Americus native pens book about brother, casualty of Civil Rights era

Published 1:10 pm Wednesday, August 15, 2018

By Beth Alston

AMERICUS — With Americus and Sumter County having witnessed pivotal moments in the Civil Rights Movement during the 1960s, there is an ongoing effort to keep the stories alive for future generations. The Americus-Sumter County Movement Committee Inc. has undertaken several projects. Among them is its alliance with the City Federation of Colored Women for the use of the historic Colored Hospital building as the Americus Civil Rights and Family History Center. This group of determined people, many of them foot soldiers in the movement, will make sure the struggle for justice during the 1960s is not forgotten.
But there is one piece of the history of this time that is rarely mentioned in books or articles. It’s the story of the brief life of Andrew (Andy) Aultman Whatley Jr., a 21-year-old bystander who was shot and killed on July 29, 1965.
His story was reported in the pages of the Americus Times-Recorder at the time, but many have since forgotten it.
Andy Whatley’s sister, Faye Whatley Thompson, who now lives in Florida, had always wanted to find a way to make sure her brother is not forgotten, so after many years, she has finally published a book, “Precious in His Sight,” about the life and death of Andy Whatley.
Thompson said she had always enjoyed the writing process.
“Through the years, I have enjoyed writing articles and have had some published,” she told the Times-Recorder. “I can’t pinpoint any time or reason that I decided to write a book about my family, but once I started it, it just all came together.”
She said she had to stop writing at one point, struggling with whether or not to share with her readers the difficult time her family went through with her alcoholic father. An unfaithful husband, gambler, and an insufficient provider for his wife and children, he was out of work quite a bit during the Depression when jobs were rare.
Thompson’s mother had to go to work at the Manhattan shirt factory in Americus to support herself and her three children.
Thompson said that ultimately, she made the decision to write about her upbringing, warts and all. She said a friend had reminded her that in the Bible, characters such as David and Solomon had at first lived sinful lives but later repented, were saved and were considered men of God.
The family may have been poor but their mother sewed beautifully and made most of their clothes.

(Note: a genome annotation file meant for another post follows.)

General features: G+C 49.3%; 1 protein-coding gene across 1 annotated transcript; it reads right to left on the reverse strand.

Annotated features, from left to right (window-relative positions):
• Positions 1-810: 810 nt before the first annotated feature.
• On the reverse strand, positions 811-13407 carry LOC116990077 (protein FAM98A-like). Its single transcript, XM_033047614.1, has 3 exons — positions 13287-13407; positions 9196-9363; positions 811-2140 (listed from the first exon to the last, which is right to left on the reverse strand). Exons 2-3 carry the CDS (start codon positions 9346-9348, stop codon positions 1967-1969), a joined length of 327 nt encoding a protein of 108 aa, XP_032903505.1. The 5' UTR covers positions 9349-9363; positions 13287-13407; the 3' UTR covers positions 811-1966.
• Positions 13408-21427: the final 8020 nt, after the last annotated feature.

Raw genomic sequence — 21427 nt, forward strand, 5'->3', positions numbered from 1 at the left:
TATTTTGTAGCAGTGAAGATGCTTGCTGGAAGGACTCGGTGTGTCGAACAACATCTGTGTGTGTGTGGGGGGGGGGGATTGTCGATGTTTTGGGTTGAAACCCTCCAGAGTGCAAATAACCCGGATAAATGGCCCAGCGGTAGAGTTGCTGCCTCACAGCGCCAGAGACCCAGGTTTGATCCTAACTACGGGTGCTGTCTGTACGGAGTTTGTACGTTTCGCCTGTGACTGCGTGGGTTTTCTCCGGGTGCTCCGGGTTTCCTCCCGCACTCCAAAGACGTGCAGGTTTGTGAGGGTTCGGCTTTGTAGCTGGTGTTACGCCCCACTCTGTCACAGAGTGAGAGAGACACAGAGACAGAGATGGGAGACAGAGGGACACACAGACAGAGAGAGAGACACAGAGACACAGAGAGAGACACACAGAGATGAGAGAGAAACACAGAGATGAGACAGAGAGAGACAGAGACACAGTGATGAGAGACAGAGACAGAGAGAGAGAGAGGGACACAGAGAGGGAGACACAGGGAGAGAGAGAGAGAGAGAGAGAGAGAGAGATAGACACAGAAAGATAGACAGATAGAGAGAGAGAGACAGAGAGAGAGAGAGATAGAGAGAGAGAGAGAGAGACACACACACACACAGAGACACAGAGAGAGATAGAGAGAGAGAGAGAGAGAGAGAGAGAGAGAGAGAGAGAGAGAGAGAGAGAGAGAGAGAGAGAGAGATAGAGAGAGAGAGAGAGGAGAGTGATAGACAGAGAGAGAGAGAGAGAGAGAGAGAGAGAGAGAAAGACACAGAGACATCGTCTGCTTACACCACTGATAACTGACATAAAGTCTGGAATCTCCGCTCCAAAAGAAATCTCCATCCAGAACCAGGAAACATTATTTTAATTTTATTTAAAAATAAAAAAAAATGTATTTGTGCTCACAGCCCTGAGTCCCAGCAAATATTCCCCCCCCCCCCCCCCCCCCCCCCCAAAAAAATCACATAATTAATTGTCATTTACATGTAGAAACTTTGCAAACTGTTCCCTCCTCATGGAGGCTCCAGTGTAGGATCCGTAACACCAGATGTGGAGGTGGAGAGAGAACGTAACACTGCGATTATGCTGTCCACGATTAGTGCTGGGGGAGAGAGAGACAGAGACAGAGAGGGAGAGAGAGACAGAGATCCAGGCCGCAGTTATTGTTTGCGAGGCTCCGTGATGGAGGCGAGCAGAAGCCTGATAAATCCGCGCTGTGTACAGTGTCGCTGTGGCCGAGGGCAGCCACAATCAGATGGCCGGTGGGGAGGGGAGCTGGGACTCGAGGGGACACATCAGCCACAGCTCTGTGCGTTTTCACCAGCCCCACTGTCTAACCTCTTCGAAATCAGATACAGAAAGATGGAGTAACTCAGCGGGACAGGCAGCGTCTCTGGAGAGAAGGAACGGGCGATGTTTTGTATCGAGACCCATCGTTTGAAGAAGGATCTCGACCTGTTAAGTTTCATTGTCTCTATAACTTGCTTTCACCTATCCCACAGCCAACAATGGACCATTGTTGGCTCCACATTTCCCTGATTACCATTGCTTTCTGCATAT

Although the Whatley children were taught to hold their heads up, Thompson admits that it was difficult at times writing about something that was so painful for your family.
“Most people, like me, are embarrassed to share the dark side of their family for fear people will not like or respect me anymore,” she said. “At my age now, it doesn’t really matter. I believe that our true friends will still love us in spite of all of our ugly baggage.”
Her book tells the stories of growing up in the little town of Americus, attending school, dating, and ultimately marrying and moving away. There was definitely a class distinction between the haves and have-nots, and Thompson also addresses that issue in her very readable book.
Andy Whatley was born March 10, 1944, at the old Prather Clinic, which stood at the corner of Church and Jackson streets. Early on, his mother knew there was something amiss with her infant son. His difficulties were a result of an RH problem with the mother’s blood. The child started life with physical disabilities but later managed to overcome them by sheer willpower.
The three Whatley children had jobs starting when they were still in school. Faye enjoyed singing in the school chorus and every other extra-curricular activity she could manage to fit in, and made enough money to buy her clothes in high school. She especially enjoyed church camp. Andy sold Grit newspapers.
Though his development was slow, Andy had a sweet personality, according to sister Faye. He had trouble in school keeping up with the other students, and was ultimately expelled at age 16. He worked various jobs around town. He was advised by a doctor to work out with weights which would help his posture, and he did, along with running laps every day.
He ultimately “caught up” mentally and physically, according to Faye. He grew into a six-foot-three-inch-tall, handsome young man. He saved enough money to buy a red Ford Thunderbird convertible. When he received his draft notice, he decided to choose his military branch. He qualified for the Marines and was notified to report to boot camp on Nov. 1.
That summer of 1965, Americus was rife with protests. Andy Whatley would be cut down in the prime of his life as an innocent bystander.
Faye Thompson was asked what purpose seeing her book published can serve.
“In the South, I grew up at a time when segregation/integration was a major concern, and our country was experiencing a difficult period that divided us, causing heartache and sadness,” she said. “However, over the years, there have been some major changes that made us aware that all people, regardless of race, color or creed are made in the image of God. The sad conclusion is that, discrimination will raise its ugly head from now until the end of time, but hopefully, some of us will make an effort to change that attitude and make our world a better place to live.”
Faye Whatley Thompson and her husband David William Thompson Jr. live in Mexico Beach, Fla., and have been married for 63 years. They have five adult sons, 14 grandchildren and 12 great-grandchildren.
Thompson’s book is available at The Maze in downtown Americus, she hopes to have a book-signing locally in the near future. Americus natives will recognize many of the names and places mentioned in the book.